Images and film shot on assignment for Act for Peace Christmas Bowl appeal 2015.
Ethiopia is now hosting more refugees than any other African country. Many of those refugees, over 285,000 at present, have fled the civil war in South Sudan, which broke out in 2013.
Most find shelter in the main camps run by UNHCR but a number of refugees from the less dominant tribes end up settling in Ethiopian host communities. Whilst they benefit from having shared tribal connections and the same language, these communities often lack the resources and infrastructure available in the main camps and conditions can be extremely harsh.
One such community we visited with Act for Peace was in Akula, now hosting over 1,600 people in the hot, dusty Gambella region of Western Ethiopia. The farming community had fled to Ethiopia when rebels attacked their village in South Sudan. Everything was destroyed, all the houses were burnt down and there was no food left to eat. After a long trek they arrived in Ethiopia with nothing.
One year on and the greatest challengers they continue to face is access to water, sanitation and hygiene, which has had tragic consequences. When we visited, the community was in the middle of a Hepatitis E outbreak and five people had already died. With just one working water point available, there wasn’t enough water for people to wash their hands and the two latrines built when they first arrived had already become unusable, so it was easy for the disease to take hold.
One young boy called John (8) was just starting to recover from what the community were calling “Yellow eyes disease’, named after the distinctive yellow eyes people get when infected. John looked exhausted and had just recently started leaving his bed. His anxious mother, Tuskur who had seen others die from the disease said she could only watch helplessly as he had grown weaker and weaker.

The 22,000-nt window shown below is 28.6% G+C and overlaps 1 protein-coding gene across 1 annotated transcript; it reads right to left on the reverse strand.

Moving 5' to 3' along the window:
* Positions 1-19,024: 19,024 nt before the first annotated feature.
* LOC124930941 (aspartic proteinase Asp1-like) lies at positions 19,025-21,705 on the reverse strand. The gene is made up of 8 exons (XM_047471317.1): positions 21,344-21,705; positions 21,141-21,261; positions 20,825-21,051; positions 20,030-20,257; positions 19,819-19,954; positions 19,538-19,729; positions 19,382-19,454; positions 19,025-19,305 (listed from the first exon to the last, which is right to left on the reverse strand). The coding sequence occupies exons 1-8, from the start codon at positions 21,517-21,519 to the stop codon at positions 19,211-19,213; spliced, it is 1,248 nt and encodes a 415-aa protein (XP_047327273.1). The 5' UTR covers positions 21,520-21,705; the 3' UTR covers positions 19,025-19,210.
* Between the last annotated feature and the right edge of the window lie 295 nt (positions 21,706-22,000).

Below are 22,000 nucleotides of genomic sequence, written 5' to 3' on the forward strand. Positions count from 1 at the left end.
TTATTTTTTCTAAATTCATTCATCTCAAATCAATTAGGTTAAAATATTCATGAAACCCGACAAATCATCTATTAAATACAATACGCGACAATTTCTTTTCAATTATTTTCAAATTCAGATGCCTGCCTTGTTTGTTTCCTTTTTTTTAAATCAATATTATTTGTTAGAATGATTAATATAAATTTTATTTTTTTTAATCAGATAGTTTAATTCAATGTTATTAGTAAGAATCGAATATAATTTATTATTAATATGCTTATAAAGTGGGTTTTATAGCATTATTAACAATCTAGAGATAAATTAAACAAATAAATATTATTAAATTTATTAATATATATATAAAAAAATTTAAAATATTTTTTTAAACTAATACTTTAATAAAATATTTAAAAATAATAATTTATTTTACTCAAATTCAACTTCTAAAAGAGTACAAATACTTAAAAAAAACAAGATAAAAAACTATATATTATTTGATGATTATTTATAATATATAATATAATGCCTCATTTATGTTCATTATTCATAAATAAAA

After consultation with the refugees, Act for Peace and their local partner DICAC constructed the much needed latrines and fixed another water point. They also began distributing soap and trained people from their own community to teach families about hygiene and health.
“Our top priority is latrines because as long as you’re in good health you can do things and change your life.” – Jock, Community Chief
Whilst there we also met Kama and her daughter Nyadak (1). An amazingly resilient young mother, Kama had to hide in bushes when soldiers attacked her home then flee across the border with her daughter. When she arrived she had nothing at all and ended up living in a makeshift shelter. She didn’t even have a bucket to collect water so had to borrow one from her neighbour.
Kama was one of the first to receive a jerry can and soap during a distribution and is now able to care for her daughter.
A recent follow up assessment reported back that since the introduction of the new latrines and water access, no one had fallen ill let alone died from Hepatitis E. Whilst the community undoubtedly still face many challengers and hope to return to south Sudan, the solution to giving people like Kama and John a safer, more dignified life in the camp was as simple as access to clean water, soap and toilets.
Akula camp and Kama became the main focus of the Act for Peace Christmas Bowl 2015 appeal. Below are some more images taken in Akula and other camps that Act for Peace and their partners work in.
Act for Peace partners EOC DICAC are working in response to the south Sudanese refugee crisis by assisting refugees in the areas of education, non food items, vocational training, household latrines and youth programs. They work in many of the main camps as well as some host communities.